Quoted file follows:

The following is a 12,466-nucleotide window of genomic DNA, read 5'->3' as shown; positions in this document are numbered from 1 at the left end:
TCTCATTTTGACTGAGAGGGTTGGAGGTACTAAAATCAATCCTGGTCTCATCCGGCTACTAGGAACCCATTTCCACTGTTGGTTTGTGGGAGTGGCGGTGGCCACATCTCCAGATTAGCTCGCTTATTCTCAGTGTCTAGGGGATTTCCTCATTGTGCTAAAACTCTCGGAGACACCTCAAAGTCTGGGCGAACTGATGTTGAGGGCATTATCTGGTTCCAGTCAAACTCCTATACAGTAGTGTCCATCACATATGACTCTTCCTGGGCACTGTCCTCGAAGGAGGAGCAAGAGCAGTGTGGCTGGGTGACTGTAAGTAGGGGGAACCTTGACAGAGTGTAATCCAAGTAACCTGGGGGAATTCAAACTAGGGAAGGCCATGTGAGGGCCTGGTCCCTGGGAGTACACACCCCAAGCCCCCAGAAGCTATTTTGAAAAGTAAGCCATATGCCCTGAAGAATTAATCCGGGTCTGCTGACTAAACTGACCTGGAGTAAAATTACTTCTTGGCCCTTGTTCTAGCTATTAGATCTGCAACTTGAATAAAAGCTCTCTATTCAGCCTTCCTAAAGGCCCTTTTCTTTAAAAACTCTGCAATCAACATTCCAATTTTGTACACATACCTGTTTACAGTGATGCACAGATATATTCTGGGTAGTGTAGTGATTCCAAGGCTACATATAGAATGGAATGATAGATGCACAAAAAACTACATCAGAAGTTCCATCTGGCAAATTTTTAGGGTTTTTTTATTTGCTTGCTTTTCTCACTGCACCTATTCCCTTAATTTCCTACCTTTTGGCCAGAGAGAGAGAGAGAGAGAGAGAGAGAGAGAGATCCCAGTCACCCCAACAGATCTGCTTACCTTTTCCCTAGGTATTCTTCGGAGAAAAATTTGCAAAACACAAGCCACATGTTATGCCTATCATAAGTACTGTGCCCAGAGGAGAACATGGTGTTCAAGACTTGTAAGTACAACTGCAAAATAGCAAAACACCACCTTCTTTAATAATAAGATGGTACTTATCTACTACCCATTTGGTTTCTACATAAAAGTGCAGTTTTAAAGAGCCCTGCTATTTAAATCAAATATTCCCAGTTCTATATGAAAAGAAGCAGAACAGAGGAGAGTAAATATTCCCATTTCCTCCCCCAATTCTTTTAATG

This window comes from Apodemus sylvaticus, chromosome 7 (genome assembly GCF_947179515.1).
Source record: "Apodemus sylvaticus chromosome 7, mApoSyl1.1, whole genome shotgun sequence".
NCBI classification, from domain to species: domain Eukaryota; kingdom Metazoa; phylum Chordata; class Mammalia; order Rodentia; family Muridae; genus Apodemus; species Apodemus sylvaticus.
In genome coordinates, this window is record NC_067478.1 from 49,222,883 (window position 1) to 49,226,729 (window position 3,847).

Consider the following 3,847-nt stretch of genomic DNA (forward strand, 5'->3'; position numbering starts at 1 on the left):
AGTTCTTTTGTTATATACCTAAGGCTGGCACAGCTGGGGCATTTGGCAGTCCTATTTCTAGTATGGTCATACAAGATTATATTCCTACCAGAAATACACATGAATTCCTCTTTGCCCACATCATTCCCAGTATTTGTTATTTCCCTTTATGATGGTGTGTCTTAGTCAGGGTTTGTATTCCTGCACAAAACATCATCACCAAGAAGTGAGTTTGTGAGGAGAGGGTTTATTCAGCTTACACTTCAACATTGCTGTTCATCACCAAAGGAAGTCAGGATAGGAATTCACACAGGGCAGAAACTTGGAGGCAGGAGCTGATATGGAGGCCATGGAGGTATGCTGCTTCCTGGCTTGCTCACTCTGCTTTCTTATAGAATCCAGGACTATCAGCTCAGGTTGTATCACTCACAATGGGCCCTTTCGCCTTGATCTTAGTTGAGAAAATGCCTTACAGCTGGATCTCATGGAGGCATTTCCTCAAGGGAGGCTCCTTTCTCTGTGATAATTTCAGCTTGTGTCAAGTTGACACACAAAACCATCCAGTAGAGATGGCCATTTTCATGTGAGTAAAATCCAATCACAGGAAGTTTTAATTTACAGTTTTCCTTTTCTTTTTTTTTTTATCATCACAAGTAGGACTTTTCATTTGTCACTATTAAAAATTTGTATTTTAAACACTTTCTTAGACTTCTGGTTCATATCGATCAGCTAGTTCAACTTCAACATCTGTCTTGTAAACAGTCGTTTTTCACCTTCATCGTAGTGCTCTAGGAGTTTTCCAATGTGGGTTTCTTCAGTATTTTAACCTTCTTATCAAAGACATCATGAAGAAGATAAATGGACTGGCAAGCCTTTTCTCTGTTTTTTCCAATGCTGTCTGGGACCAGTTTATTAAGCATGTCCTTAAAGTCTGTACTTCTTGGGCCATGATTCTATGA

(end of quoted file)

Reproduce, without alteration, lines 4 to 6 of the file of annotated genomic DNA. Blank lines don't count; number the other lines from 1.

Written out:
Source record: "Apodemus sylvaticus chromosome 7, mApoSyl1.1, whole genome shotgun sequence".
NCBI classification, from domain to species: domain Eukaryota; kingdom Metazoa; phylum Chordata; class Mammalia; order Rodentia; family Muridae; genus Apodemus; species Apodemus sylvaticus.
In genome coordinates, this window is record NC_067478.1 from 49,222,883 (window position 1) to 49,226,729 (window position 3,847).